• Increasing age
    • Never having been pregnant

    How to reduce risk of Ovarian cancer:
    • Consider taking Birth Control Pills
    • Preventative Surgery

  • Hereditary Colorectal Cancer

    Colorectal cancer is cancer that starts in either the colon or the rectum. Most colorectal cancer does not run in the family, but approximately 5% of colorectal cancer is hereditary. Hereditary cancers are caused by a mutation in a gene that can be passed on from generation to generation.

    Factors that may increase your risk of Colon cancer include:
    • Family history of colon cancer
    • Genetic mutations
    • History of colon polyps, ulcerative colitis, Crohn’s disease and other diseases
    • Older age (>50), African-American race
    • Low-fiber, high-fat diet.
    • Diabetes, Obesity, Smoking, Alcohol Consumption

    How to reduce risk of Colon cancer:
    • People with an average risk of colon cancer can consider screening beginning at age 50
    • People with an increased risk, such as those with a family history of colon cancer, should consider screening sooner. African-Americans and American Indians may consider beginning colon cancer screening at age 45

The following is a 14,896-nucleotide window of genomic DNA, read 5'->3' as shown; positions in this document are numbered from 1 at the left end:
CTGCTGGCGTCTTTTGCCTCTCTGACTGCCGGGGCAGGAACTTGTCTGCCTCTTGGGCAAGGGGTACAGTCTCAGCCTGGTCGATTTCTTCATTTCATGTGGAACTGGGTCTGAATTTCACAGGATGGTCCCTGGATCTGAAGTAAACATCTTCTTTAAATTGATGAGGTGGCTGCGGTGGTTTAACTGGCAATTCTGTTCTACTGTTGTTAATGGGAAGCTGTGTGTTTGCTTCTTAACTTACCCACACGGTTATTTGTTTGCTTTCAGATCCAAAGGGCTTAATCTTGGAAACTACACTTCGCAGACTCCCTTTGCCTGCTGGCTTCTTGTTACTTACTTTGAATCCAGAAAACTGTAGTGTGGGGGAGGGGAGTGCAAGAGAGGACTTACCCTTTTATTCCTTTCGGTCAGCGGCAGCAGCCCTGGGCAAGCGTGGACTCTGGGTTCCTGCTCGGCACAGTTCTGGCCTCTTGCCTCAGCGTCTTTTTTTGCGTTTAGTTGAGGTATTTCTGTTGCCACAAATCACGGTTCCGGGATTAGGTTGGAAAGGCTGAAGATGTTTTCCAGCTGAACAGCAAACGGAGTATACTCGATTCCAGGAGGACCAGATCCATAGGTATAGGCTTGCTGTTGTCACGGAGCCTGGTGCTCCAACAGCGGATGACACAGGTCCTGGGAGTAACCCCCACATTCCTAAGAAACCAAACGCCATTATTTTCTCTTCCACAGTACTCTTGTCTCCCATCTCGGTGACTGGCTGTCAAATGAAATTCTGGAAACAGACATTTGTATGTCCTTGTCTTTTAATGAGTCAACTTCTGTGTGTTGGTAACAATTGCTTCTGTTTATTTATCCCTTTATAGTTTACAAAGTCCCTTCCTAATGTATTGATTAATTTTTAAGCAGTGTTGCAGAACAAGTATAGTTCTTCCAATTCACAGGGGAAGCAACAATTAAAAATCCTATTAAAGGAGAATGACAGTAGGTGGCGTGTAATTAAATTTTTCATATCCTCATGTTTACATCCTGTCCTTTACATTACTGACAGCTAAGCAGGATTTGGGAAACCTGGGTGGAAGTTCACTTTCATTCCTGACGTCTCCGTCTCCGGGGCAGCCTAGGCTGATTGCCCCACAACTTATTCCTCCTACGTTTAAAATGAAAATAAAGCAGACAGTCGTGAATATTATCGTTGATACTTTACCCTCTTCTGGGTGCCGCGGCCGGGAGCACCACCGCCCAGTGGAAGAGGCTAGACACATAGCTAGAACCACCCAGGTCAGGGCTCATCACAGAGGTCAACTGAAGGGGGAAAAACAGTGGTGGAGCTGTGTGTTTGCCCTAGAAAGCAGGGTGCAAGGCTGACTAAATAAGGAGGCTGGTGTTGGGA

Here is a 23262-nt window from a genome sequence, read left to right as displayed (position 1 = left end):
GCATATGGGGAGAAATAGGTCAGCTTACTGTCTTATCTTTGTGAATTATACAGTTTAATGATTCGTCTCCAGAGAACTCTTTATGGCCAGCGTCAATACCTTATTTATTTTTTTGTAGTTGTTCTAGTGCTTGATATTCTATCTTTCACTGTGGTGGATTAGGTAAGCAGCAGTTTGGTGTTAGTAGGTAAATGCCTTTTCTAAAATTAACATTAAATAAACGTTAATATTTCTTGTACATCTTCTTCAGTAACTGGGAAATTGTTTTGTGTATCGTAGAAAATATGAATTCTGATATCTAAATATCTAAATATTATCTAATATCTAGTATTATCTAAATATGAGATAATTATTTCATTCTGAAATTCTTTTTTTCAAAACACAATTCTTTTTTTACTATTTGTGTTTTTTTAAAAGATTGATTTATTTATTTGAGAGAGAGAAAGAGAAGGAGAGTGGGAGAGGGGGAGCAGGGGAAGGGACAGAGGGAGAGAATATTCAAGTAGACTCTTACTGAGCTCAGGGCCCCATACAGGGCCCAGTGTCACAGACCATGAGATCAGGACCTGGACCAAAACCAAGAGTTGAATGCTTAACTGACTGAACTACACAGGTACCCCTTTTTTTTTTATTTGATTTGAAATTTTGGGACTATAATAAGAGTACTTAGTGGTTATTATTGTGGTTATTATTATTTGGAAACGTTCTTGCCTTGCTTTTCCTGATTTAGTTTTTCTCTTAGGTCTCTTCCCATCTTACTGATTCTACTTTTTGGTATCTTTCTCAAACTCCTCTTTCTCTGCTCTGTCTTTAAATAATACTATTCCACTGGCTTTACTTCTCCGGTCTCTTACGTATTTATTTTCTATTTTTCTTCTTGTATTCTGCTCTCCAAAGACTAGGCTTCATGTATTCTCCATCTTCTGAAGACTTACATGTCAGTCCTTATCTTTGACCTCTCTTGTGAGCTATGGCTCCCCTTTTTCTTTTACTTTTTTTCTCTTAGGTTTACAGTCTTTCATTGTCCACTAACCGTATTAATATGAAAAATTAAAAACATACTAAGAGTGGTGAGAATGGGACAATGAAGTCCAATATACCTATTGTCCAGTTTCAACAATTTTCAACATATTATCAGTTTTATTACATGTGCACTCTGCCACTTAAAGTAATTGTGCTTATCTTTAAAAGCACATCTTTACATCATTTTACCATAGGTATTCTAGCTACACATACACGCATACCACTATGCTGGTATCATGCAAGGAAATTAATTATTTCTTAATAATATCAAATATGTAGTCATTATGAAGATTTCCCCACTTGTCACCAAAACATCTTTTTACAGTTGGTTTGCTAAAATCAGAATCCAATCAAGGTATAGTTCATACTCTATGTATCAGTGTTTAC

• Eat a variety of fruits, vegetables and whole grains, drink alcohol in moderation, if at all
    • Stop smoking
    • Exercise most days of the week, Maintain a healthy weight
    • Various Medications
    • Risk reducing surgery

  • Hereditary Pancreatic Cancer

    Approximately 1 in 76 people will develop pancreatic cancer in their lifetime. Most pancreatic cancer develops by chance and does not run in families. However, some pancreatic cancers are hereditary. Hereditary cancers are caused by a mutation in a gene that can be passed on from generation to generation and cause up to 10% of Pancreatic Cancers

    Factors that may increase your risk of pancreatic cancer include:
    • Personal or family history of pancreatic cancer
    • Genetic Mutations
    • Smoking
    • Excess body weight
    • Chronic inflammation of the pancreas (pancreatitis)
    • Diabetes
    • African-American race

    How to reduce risk of Pancreatic cancer:
    • Stop smoking
    • Maintain a Healthy Weight
    • Choose a Healthy Diet

  • Hereditary Endometrial Cancer

    Endometrial cancer (cancer of the lining of the uterus) is the most common cancer of the female reproductive organs. Approximately 1 in 41 women will develop endometrial cancer. While most endometrial cancer does not run in the family, 1-5% of endometrial cancer is hereditary.

    Factors that may increase your risk of Endometrial cancer include:
    • Family history of uterine or colon cancer
    • Genetic mutations
    • Increasing age
    • Obesity
    • Diabetes
    • Changes in the balance of female hormones in the body
    • Starting menstruation at an early age — before age 12 — or beginning menopause later increases the risk of endometrial cancer
    • Never having been pregnant
    • Hormone Therapy

    How to reduce risk of Endometrial cancer:
    • Talk to your doctor about the risks of hormone therapy after menopause
    • Consider taking birth control pills
    • Maintain a healthy weight
    • Exercise most days of the week.

  • Hereditary Gastric Cancer